Based on the state-space method, we establish two models that are used to describe the dynamic process and discriminant rules of financial distress, respectively, that is, a process model and a discriminant model. These two models collectively are called dynamic prediction models for financial distress. A process model is used to describe the dynamic process of development of the financial state. We define the financial state as a set of vectors, which summarizes all of the information necessary about the past behavior of the company except for the external effects of the inputs, which can uniquely describe the behavior of the company in the near future [24]. The financial state of a company often can not be observed directly, but only some signal indicators associated with the financial state can be observed. So we establish a discriminant model which is used to describe the correlation between the financial state and the signal indicators. The discriminant model can be a recursive form of any statistical model or artificial intelligence model theoretically. At first we take the linear model which is simple and intuitive as an example and establish dynamic prediction models for financial distress, as where is the financial state of a company in period ; is the signal indicators of the company in period ; is the process noise of the financial state in period ; is the observation noise of the signal indicators in period ; is used to describe the dynamic process of the financial state transferring from period to ; is used to describe the mathematical relations between the financial state and the signal indicators in period . Equation (1) is a process model; and (2) is a discriminant model.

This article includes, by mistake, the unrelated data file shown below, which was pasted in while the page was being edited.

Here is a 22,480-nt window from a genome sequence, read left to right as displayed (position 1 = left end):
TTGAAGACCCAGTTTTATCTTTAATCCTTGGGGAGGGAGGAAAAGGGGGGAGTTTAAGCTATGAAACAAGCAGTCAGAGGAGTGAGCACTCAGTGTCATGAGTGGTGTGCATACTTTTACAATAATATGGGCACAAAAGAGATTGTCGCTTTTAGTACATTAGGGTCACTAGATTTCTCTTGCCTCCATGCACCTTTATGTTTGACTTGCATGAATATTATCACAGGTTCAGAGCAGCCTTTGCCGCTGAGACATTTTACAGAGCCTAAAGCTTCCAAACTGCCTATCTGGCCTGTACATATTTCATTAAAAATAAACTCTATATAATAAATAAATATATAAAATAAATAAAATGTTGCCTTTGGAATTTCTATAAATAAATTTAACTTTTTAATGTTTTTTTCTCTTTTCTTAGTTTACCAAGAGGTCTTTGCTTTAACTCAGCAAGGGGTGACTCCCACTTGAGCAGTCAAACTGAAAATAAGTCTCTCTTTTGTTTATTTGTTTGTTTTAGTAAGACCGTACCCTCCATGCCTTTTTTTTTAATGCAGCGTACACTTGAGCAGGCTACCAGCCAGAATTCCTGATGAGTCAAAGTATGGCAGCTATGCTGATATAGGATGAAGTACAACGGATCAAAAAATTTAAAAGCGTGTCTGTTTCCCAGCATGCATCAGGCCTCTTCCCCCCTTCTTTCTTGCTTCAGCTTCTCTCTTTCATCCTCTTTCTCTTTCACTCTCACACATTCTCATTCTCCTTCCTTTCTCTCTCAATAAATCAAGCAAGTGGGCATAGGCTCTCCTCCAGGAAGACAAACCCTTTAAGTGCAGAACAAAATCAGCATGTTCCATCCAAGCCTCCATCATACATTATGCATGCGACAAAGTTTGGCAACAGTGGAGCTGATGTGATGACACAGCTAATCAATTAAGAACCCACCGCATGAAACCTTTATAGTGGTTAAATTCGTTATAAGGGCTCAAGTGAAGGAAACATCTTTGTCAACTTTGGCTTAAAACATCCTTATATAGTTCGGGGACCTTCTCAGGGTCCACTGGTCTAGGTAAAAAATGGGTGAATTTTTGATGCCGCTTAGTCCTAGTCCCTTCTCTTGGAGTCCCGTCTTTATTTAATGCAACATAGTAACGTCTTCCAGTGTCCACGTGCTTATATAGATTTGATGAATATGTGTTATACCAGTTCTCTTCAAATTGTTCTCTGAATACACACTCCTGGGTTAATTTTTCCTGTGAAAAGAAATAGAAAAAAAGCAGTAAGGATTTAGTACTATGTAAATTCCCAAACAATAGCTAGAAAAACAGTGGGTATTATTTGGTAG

Assume that the process noise and the observation noise are Gaussian white noises, which are mutually independent and normally distributed; that is, where is a -dimensional symmetric nonnegative definite covariance matrix of process noise ; is a -dimensional symmetric positive definite covariance matrix of observation noise ; is function.

The above equations can be solved by Kalman filtering algorithm. The Kalman filter is named after Rudolph E. Kalman, who in 1960 published his famous paper describing a recursive solution to the discrete data linear filtering problem. The Kalman filter is essentially a set of mathematical equations that implement a predictor-corrector type estimator that is optimal in the sense that it minimizes the estimated error covariance when some presumed conditions are met [25, 26]. Kalman filter is widely used for its relative simplicity and robust nature. Rarely do the conditions necessary for optimality actually exist, and yet the filter apparently works well for many applications in spite of this situation. The Kalman filtering process consists of five steps [27, 28].